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Saturday, January 29, 2011

Why Your Wrists Cock

Are you wondering why I've included this post in the "mindset" category? It's because too many players have a mental hang-up about power, and it keeps them from making the correct moves. If you have the right mindset, proper wrist action is almost automatic.

And remember, I'm writing this because of a question from Dexter, who's a righthander. You lefties will have to reverse the "lefts" and "rights." Sorry about that.

So we've talked about "back cock" and flipping -- the wrist movement that many teachers don't talk about -- and we've talked about why it's hard to keep your wrists cocked by trying to do it. But we've also said that it's important to keep your wrists relaxed. Now it's time to see why relaxed wrists can cock and stay cocked all the way down to the hitting area when we can't consciously make them stay cocked.

If we keep our wrists relaxed, some of our wrist cock happens because of the turning of our bodies and the motion of our arms. First we're turning our shoulders and swinging our arms in the direction of our backswing, then we change direction. When we change direction, the club doesn't want to change with us, so it causes our relaxed wrists to cock. The cocking action works much the same way an airbag does -- it slows the club down, and continues to slow it down for a few moments while we start the downswing. That lets us get down near the ball before the downswing motion causes the club to move fast enough in the new direction that it uncocks our wrists.

That's simple enough, but how do we know how much cocking motion is the right amount? The movement of our arms determines how much our wrists cock. I'm going to try and explain how this works in today's post.

For a right-hander, the left arm stays relatively straight and the right elbow bends at the top of the backswing. If you think about it, this really isn't a lot of motion. Once you eliminate your body turn from the equation and think about hand position relative to your navel, your hands only move a couple of feet or so from their original setup position. That's all!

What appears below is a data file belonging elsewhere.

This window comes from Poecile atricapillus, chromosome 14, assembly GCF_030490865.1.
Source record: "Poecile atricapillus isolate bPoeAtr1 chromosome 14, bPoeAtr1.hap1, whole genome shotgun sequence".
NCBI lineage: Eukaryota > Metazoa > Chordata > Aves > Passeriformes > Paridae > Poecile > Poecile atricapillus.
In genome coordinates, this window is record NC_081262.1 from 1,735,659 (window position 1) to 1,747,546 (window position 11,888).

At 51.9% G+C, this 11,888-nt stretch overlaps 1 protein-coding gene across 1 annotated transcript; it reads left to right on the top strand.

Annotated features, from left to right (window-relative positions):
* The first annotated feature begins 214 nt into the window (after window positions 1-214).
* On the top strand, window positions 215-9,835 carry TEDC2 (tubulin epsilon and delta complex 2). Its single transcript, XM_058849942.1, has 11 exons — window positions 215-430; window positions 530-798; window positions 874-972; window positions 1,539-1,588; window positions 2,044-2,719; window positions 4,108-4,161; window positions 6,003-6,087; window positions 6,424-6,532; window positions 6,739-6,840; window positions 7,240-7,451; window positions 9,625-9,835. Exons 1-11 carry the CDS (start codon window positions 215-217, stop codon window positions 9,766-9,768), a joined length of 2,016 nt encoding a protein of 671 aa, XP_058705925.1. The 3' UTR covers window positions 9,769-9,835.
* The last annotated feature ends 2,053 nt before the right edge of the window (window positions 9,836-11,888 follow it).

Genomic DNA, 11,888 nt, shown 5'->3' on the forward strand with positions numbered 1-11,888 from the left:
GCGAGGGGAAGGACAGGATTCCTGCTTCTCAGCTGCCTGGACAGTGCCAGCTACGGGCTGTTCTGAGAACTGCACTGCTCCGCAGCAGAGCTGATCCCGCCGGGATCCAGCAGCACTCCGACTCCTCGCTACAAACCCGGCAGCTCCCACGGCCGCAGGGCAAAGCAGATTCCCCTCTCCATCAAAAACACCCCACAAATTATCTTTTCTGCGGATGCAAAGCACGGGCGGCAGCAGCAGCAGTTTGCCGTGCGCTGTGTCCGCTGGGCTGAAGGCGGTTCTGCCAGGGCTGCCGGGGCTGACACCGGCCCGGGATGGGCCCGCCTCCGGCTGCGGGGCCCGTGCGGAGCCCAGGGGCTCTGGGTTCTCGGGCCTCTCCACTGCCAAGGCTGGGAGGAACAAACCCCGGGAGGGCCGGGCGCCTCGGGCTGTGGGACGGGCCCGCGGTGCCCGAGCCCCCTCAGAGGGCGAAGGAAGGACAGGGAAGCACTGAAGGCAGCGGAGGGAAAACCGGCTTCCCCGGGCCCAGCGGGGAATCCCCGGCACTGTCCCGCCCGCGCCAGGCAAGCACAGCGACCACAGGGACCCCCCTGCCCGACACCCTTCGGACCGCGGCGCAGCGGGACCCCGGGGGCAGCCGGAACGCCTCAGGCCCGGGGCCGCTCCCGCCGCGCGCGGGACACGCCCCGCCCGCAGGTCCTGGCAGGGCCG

Forget about turning for a moment. Just take your normal setup position, which probably puts your hands just below your navel or maybe a couple of inches to the left of it. Now keep your left arm fairly straight while you lift your hands up to "the top of your swing." If you're like most people, your hands will move up and to your right -- either above or just outside your right shoulder. When one arm stays straight and the other bends at the elbow, your hands HAVE to move diagonally like that. In fact, you may only feel as if your right elbow is bending; if your left arms stays straight, it has to move toward and above your right shoulder.

But in addition, your wrists will cock. Again, they HAVE to -- the only way you can stop it is by keeping your wrists rigid. But we want relaxed wrists, remember? As a general rule, the more you bend your elbow, the more wrist cock you get. And this may help you understand why some teachers advise certain positions at the top of the swing.

For example, you hear teachers talk about keeping your bent elbow close to your side. Obviously, the closer your elbow is to your side, the farther it is from your hands... and that causes you to cock your wrists more. Try it -- just hold your club out in front of you and push your left arm as straight away from you as you can, while pulling your right elbow as close to your chest as possible. You can create a wrist cock that really strains your left wrist.

This is also where plane comes into the picture. Your plane affects how much wrist cock you get because it affects how much you bend your elbow. Flat planes cause more wrist cock because your elbow is so much closer to your side. Have you ever heard a flat-plane teacher who didn't tell you to keep your right elbow close to your side? Flat planes make you bend your elbow more.

Upright-plane teachers tend to stress "depth of arc," which simply means you get your hands as far behind you (outside your shoulders) as possible. That's because if you have a "shallow" swing, where the club is more above your right shoulder, the right elbow can stay fairly straight and not cock the wrists as much. (When Jack Nicklaus rebuilt his swing in 1979-1980, he said he did it because he had gotten "too upright." This is what he was talking about.) If you push your hands back "behind you," your elbow has to bend more and you get more wrist cock. You can check this by simply lifting your clasped hands above your shoulder -- your elbow doesn't bend much at all. But lower your hands a few inches and push them out to the right -- a "deeper" position -- and your elbow will bend a lot more.

If your move to the top is smooth -- all the lifting and bending happening as one fluid motion -- you may be completely unaware of when or how much your wrists cock. But whether you can feel them cock or not, it happens most consistently when you relax your wrists and just let it happen. The key is not how you maneuver your wrists, but how your arms -- your straight arm and your bent elbow, working as a team -- move.

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